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Third Interim Final Rule Explains the Independent Resolution Process

On September 30, 2021, the third interim final rule was issued on provisions of the No Surprises Act (third rule).

It was issued jointly by the Department of Health and Human Services, Department of Labor, and Department of the Treasury (Departments). The rule focuses primarily on how providers, facilities, and health plans can resolve payment disputes through an independent resolution process. It also provides greater protections for uninsured or self-pay individuals by requiring providers and facilities to provide good faith estimates prior to receiving items or services.

What is the Independent Resolution Process?

The No Surprises Act is an attempt to “protect participants, beneficiaries, and enrollees in group health plans and group and individual health insurance coverage from surprise medical bills when they receive emergency services, non-emergency services from nonparticipating providers at participating facilities, and air ambulance services from nonparticipating providers of air ambulance services, under certain circumstances.”

One of the major provisions of the first interim private rule was changing the way billing is determined when a consumer has to pay an out-of-network provider or facility. Under the first rule, the total amount a consumer will pay to an out-of-network provider or facility will be determined by an All-Payer Model Agreement (APM) under Section 1115A of the Social Security Act. Some states, such as Maryland and Pennsylvania, already have APMs in place. For states that do not, the amount charged will be based on state law.

If there is no APM or applicable state law, the patient will be billed an amount agreed upon by the plan and the provider or facility. If none of the preceding apply, the amount will be determined by an independent dispute resolution entity (IDR).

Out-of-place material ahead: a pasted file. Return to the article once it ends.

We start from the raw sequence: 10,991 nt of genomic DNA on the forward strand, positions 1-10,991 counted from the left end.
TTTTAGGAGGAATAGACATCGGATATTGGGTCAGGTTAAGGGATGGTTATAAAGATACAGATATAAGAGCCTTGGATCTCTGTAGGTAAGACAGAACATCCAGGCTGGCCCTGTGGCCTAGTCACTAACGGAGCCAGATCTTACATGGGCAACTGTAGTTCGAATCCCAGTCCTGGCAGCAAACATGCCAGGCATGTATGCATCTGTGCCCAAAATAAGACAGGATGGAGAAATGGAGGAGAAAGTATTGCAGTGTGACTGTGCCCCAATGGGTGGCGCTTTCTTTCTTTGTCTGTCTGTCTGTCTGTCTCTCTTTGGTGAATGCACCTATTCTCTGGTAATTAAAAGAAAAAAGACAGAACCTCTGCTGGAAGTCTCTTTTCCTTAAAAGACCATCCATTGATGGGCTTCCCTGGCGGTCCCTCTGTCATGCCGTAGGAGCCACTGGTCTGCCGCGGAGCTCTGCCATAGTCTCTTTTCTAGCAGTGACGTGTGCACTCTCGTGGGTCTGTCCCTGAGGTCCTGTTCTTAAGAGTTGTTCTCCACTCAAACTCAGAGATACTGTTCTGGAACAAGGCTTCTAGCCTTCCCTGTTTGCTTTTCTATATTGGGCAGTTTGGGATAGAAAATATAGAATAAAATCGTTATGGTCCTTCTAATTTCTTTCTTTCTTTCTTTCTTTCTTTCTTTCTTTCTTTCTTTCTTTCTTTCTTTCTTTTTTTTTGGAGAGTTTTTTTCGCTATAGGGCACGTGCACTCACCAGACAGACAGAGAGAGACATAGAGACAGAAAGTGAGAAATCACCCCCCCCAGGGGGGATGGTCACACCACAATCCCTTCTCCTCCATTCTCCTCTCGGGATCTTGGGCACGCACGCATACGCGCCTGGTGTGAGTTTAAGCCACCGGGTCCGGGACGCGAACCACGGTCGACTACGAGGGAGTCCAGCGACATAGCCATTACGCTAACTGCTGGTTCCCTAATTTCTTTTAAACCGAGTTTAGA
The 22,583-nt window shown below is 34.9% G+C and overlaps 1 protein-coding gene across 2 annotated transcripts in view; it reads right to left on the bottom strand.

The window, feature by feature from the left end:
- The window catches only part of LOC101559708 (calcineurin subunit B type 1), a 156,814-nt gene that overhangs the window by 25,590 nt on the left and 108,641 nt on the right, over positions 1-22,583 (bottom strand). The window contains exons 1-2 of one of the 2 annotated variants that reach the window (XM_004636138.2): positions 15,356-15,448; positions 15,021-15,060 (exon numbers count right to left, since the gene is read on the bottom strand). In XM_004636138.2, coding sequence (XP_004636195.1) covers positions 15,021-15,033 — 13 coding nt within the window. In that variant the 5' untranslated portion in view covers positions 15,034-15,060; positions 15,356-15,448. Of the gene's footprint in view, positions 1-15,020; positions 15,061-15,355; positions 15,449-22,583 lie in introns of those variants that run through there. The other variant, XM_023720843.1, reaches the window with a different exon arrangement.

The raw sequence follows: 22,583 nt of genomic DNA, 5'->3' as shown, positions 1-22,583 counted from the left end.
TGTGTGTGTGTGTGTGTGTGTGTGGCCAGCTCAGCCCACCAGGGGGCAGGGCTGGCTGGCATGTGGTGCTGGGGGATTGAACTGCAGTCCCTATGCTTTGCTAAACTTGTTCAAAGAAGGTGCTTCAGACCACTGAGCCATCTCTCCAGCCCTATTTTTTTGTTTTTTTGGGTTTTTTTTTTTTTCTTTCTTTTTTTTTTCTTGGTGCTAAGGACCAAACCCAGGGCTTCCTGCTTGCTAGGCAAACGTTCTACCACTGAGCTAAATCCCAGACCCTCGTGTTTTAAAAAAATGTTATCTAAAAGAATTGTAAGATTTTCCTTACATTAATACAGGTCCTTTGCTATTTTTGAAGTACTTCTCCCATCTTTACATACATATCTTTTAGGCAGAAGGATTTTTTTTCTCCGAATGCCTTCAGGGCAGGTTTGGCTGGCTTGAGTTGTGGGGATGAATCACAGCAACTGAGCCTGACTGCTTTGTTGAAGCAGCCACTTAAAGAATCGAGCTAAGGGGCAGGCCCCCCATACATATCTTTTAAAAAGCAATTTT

An IDR can only be selected after a 30-day “open negotiation” to attempt to resolve the dispute. If the plan and provider or facility cannot agree upon a payment rate, the parties must then jointly select a certified IDR. If the parties cannot agree on an IDR, the Departments will select one for them. After receiving each parties’ proposals and supporting documentation, the IDR will select one of the parties’ offers and issue a binding determination. Each party is required to pay a $50 administrative fee. However, the losing party is responsible for the IDR’s fee for adjudicating the dispute.

The negotiation and IDR deadline timeline will follow the timeline below:

Independent Dispute Resolution Action


Initiate 30-business-day open negotiation period 30 business days, starting on the day of initial payment or notice of denial of payment
Initiate IDR process following failed open negotiation 4 business days, starting the business day after the open negotiation period ends
Mutual agreement on certified IDR 3 business days after the IDR initiation date
Departments select certified IDR if parties cannot agree 6 business days after the IDR initiation date